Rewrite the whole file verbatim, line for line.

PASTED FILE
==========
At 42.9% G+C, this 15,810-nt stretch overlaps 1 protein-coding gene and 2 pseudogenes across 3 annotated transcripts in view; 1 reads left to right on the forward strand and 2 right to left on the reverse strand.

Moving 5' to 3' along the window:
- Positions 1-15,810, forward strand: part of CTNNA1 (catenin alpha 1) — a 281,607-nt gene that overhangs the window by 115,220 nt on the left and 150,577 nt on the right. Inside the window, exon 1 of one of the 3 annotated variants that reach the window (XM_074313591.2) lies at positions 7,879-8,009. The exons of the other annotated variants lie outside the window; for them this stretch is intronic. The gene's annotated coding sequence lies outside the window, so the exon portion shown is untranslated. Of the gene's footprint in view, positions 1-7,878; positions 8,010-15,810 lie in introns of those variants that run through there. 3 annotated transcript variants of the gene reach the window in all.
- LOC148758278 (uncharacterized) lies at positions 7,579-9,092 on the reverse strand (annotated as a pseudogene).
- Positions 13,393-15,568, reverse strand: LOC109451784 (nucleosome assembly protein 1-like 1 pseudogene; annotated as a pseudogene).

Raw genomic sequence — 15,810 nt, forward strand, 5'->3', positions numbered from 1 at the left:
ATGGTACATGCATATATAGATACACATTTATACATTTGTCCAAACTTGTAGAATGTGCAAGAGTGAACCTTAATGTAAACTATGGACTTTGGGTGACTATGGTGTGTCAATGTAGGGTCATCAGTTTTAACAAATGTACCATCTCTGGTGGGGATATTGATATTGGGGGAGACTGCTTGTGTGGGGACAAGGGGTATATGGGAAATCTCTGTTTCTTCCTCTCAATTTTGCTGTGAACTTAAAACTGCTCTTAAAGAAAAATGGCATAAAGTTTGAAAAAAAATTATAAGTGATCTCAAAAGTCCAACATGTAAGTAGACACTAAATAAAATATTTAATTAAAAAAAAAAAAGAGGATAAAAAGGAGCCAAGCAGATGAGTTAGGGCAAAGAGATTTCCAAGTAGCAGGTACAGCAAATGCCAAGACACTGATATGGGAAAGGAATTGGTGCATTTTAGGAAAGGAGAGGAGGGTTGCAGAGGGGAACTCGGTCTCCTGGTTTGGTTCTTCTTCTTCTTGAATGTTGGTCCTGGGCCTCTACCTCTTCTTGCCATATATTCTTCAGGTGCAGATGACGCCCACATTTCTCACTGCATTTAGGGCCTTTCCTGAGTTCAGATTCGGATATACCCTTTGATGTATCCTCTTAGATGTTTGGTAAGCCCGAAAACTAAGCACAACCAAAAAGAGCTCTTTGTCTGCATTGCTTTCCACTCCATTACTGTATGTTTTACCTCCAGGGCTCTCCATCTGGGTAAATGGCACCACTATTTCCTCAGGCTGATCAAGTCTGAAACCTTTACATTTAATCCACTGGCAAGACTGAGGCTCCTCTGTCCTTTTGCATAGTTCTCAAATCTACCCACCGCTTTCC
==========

At 42.9% G+C, this 15,810-nt stretch overlaps 1 protein-coding gene and 2 pseudogenes across 3 annotated transcripts in view; 1 reads left to right on the forward strand and 2 right to left on the reverse strand.

Moving 5' to 3' along the window:
- Positions 1-15,810, forward strand: part of CTNNA1 (catenin alpha 1) — a 281,607-nt gene that overhangs the window by 115,220 nt on the left and 150,577 nt on the right. Inside the window, exon 1 of one of the 3 annotated variants that reach the window (XM_074313591.2) lies at positions 7,879-8,009. The exons of the other annotated variants lie outside the window; for them this stretch is intronic. The gene's annotated coding sequence lies outside the window, so the exon portion shown is untranslated. Of the gene's footprint in view, positions 1-7,878; positions 8,010-15,810 lie in introns of those variants that run through there. 3 annotated transcript variants of the gene reach the window in all.
- LOC148758278 (uncharacterized) lies at positions 7,579-9,092 on the reverse strand (annotated as a pseudogene).
- Positions 13,393-15,568, reverse strand: LOC109451784 (nucleosome assembly protein 1-like 1 pseudogene; annotated as a pseudogene).

Raw genomic sequence — 15,810 nt, forward strand, 5'->3', positions numbered from 1 at the left:
ATGGTACATGCATATATAGATACACATTTATACATTTGTCCAAACTTGTAGAATGTGCAAGAGTGAACCTTAATGTAAACTATGGACTTTGGGTGACTATGGTGTGTCAATGTAGGGTCATCAGTTTTAACAAATGTACCATCTCTGGTGGGGATATTGATATTGGGGGAGACTGCTTGTGTGGGGACAAGGGGTATATGGGAAATCTCTGTTTCTTCCTCTCAATTTTGCTGTGAACTTAAAACTGCTCTTAAAGAAAAATGGCATAAAGTTTGAAAAAAAATTATAAGTGATCTCAAAAGTCCAACATGTAAGTAGACACTAAATAAAATATTTAATTAAAAAAAAAAAAGAGGATAAAAAGGAGCCAAGCAGATGAGTTAGGGCAAAGAGATTTCCAAGTAGCAGGTACAGCAAATGCCAAGACACTGATATGGGAAAGGAATTGGTGCATTTTAGGAAAGGAGAGGAGGGTTGCAGAGGGGAACTCGGTCTCCTGGTTTGGTTCTTCTTCTTCTTGAATGTTGGTCCTGGGCCTCTACCTCTTCTTGCCATATATTCTTCAGGTGCAGATGACGCCCACATTTCTCACTGCATTTAGGGCCTTTCCTGAGTTCAGATTCGGATATACCCTTTGATGTATCCTCTTAGATGTTTGGTAAGCCCGAAAACTAAGCACAACCAAAAAGAGCTCTTTGTCTGCATTGCTTTCCACTCCATTACTGTATGTTTTACCTCCAGGGCTCTCCATCTGGGTAAATGGCACCACTATTTCCTCAGGCTGATCAAGTCTGAAACCTTTACATTTAATCCACTGGCAAGACTGAGGCTCCTCTGTCCTTTTGCATAGTTCTCAAATCTACCCACCGCTTTCC